Upon reflection, I would argue that all tools used in the three examples listed above would revitalize the pedagogy of connoisseurship. Think about it. A visual way to process large sets of data would facilitate comparative visual analysis. Furthermore, if these visualization projects also include computation vision, meaning the code to identify similarities and difference among images digitally, then students and scholars can critically examine computational matches for their accuracy. As Resig notes, these matching softwares expedite the time it would take to manually sift through large collections of images. The softwares can also identify new matches that we might not have made because of its detailed search criteria. And finally, oral histories could be extremely useful for connoisseurship. If there were recorded interviews from artists and craftsmen within ethnic communities detailing the history of objects, forms, and styles, we might be able to glean new information on individual styles, aesthetic taste, and the oeuvre of specific artists. As oral history is still a predominant way to record the past for some African ethnic groups, having access to these might in fact be the most useful resource for scholars, students, and connoisseurs.

As I wrap up this post, I want to include yet another tool that could help train the connoisseur’s eye. I played around with the website Thinglink which allows you to annotate images, videos, and other media. As an educational resource, it’d be easy to upload an image of an African sculpture, like the Fante figures below, and identify the formal qualities that match collective styles but also note stylistic differences.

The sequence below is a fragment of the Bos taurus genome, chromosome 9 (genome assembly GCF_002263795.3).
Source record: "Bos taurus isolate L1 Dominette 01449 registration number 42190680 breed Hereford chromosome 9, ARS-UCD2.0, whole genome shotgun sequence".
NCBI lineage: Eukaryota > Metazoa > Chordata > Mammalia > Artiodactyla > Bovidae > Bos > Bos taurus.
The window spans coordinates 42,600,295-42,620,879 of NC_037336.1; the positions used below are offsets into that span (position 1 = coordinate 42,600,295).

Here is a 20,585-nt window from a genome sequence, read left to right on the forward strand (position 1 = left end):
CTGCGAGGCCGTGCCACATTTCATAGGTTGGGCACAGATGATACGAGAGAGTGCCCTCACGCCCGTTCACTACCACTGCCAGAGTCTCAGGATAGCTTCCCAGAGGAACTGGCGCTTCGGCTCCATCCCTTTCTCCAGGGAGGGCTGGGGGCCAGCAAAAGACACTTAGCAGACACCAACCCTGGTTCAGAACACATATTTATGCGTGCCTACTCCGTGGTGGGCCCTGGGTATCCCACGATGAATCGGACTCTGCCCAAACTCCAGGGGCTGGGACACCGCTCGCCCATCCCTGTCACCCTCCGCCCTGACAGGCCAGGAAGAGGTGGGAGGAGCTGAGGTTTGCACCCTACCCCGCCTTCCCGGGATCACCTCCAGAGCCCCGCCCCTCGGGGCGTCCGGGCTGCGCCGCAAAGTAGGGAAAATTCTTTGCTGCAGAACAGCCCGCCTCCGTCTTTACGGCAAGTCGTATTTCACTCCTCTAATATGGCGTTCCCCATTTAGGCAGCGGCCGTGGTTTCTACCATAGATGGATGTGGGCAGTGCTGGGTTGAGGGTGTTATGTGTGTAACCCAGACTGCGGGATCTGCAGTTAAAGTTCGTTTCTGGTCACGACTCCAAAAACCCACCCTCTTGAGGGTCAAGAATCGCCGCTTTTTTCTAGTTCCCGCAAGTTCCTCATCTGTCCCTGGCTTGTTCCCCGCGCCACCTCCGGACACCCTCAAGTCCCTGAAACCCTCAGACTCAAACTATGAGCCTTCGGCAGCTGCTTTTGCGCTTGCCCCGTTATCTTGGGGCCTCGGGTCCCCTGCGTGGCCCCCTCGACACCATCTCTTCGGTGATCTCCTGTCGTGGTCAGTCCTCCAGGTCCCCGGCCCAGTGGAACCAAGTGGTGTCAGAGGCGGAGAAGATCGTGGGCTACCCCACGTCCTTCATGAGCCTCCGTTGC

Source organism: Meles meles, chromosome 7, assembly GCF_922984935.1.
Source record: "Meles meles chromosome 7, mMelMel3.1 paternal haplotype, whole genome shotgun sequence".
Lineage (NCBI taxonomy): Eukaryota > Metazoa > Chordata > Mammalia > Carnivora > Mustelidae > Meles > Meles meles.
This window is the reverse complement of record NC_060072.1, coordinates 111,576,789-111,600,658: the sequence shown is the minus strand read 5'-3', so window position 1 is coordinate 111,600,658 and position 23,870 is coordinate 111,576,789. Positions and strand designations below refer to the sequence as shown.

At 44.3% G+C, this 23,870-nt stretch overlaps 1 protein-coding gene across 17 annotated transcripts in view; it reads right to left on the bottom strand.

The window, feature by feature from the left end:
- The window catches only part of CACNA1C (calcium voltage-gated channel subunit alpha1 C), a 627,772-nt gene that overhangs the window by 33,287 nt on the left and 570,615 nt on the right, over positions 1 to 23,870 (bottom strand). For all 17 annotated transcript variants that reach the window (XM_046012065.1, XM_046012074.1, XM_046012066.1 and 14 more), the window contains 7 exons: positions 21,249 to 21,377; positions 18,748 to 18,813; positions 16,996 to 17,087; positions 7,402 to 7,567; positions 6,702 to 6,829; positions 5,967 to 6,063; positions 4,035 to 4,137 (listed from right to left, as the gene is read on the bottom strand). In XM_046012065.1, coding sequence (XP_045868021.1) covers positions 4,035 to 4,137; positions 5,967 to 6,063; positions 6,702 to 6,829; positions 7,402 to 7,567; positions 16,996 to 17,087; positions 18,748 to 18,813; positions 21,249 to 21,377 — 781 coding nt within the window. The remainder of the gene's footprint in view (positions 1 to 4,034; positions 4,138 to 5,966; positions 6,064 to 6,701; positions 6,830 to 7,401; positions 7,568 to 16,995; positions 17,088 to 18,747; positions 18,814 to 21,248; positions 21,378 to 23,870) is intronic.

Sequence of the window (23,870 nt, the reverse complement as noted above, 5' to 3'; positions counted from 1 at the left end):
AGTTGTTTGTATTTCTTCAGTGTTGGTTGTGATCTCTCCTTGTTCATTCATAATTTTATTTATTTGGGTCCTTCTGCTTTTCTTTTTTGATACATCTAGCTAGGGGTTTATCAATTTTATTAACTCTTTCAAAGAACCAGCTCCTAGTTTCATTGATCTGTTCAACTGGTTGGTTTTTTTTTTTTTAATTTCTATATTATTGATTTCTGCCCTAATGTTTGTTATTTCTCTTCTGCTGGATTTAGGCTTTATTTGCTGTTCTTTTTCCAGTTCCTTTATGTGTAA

There is so much potential to expand the pedagogy of connoisseurship to the digital realm. By implementing new tools of image analysis, data synthesis, and oral histories, a student of African art has a work-belt of unique resources that emphasize the formal qualities of African Art while framing them within new discussions on authorship, style, and creativity.

And, for something extra, I am including media that I annotated with ThingLink. Using the site was a new experience for me and I was very much just playing with the features so I apologize that the media is not African Art related. All work is my own (shoutout to senior year of undergrad!)

And here is a link to a video with annotations:

Archives of American Art Oral History Collections.
Resig, John, “Using Computer Vision to Increase the Research Potential of Photo Archives.”
Software Studies Initiative, “Cultural Analytics.” 
Shopes, Linda, “Making Sense of Oral History,” Oral History in the Digital Age.